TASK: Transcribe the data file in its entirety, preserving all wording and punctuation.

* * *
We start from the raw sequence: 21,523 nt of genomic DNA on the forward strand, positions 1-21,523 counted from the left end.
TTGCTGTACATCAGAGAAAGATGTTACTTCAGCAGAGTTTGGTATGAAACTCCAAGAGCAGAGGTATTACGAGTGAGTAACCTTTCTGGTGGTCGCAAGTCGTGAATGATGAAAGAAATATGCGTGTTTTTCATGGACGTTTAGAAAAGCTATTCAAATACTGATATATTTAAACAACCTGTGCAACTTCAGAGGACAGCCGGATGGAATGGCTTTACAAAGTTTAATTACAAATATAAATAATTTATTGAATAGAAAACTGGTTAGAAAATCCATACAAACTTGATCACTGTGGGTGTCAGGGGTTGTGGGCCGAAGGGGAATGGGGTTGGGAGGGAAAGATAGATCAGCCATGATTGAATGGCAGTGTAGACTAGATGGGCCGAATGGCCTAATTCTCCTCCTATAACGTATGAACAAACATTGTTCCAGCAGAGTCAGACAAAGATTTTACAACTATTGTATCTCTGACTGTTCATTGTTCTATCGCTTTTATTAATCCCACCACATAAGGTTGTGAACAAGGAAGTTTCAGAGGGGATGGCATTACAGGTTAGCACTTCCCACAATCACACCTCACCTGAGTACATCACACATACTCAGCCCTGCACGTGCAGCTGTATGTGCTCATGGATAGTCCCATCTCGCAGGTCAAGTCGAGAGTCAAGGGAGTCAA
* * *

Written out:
We start from the raw sequence: 21,523 nt of genomic DNA on the forward strand, positions 1-21,523 counted from the left end.
TTGCTGTACATCAGAGAAAGATGTTACTTCAGCAGAGTTTGGTATGAAACTCCAAGAGCAGAGGTATTACGAGTGAGTAACCTTTCTGGTGGTCGCAAGTCGTGAATGATGAAAGAAATATGCGTGTTTTTCATGGACGTTTAGAAAAGCTATTCAAATACTGATATATTTAAACAACCTGTGCAACTTCAGAGGACAGCCGGATGGAATGGCTTTACAAAGTTTAATTACAAATATAAATAATTTATTGAATAGAAAACTGGTTAGAAAATCCATACAAACTTGATCACTGTGGGTGTCAGGGGTTGTGGGCCGAAGGGGAATGGGGTTGGGAGGGAAAGATAGATCAGCCATGATTGAATGGCAGTGTAGACTAGATGGGCCGAATGGCCTAATTCTCCTCCTATAACGTATGAACAAACATTGTTCCAGCAGAGTCAGACAAAGATTTTACAACTATTGTATCTCTGACTGTTCATTGTTCTATCGCTTTTATTAATCCCACCACATAAGGTTGTGAACAAGGAAGTTTCAGAGGGGATGGCATTACAGGTTAGCACTTCCCACAATCACACCTCACCTGAGTACATCACACATACTCAGCCCTGCACGTGCAGCTGTATGTGCTCATGGATAGTCCCATCTCGCAGGTCAAGTCGAGAGTCAAGGGAGTCAA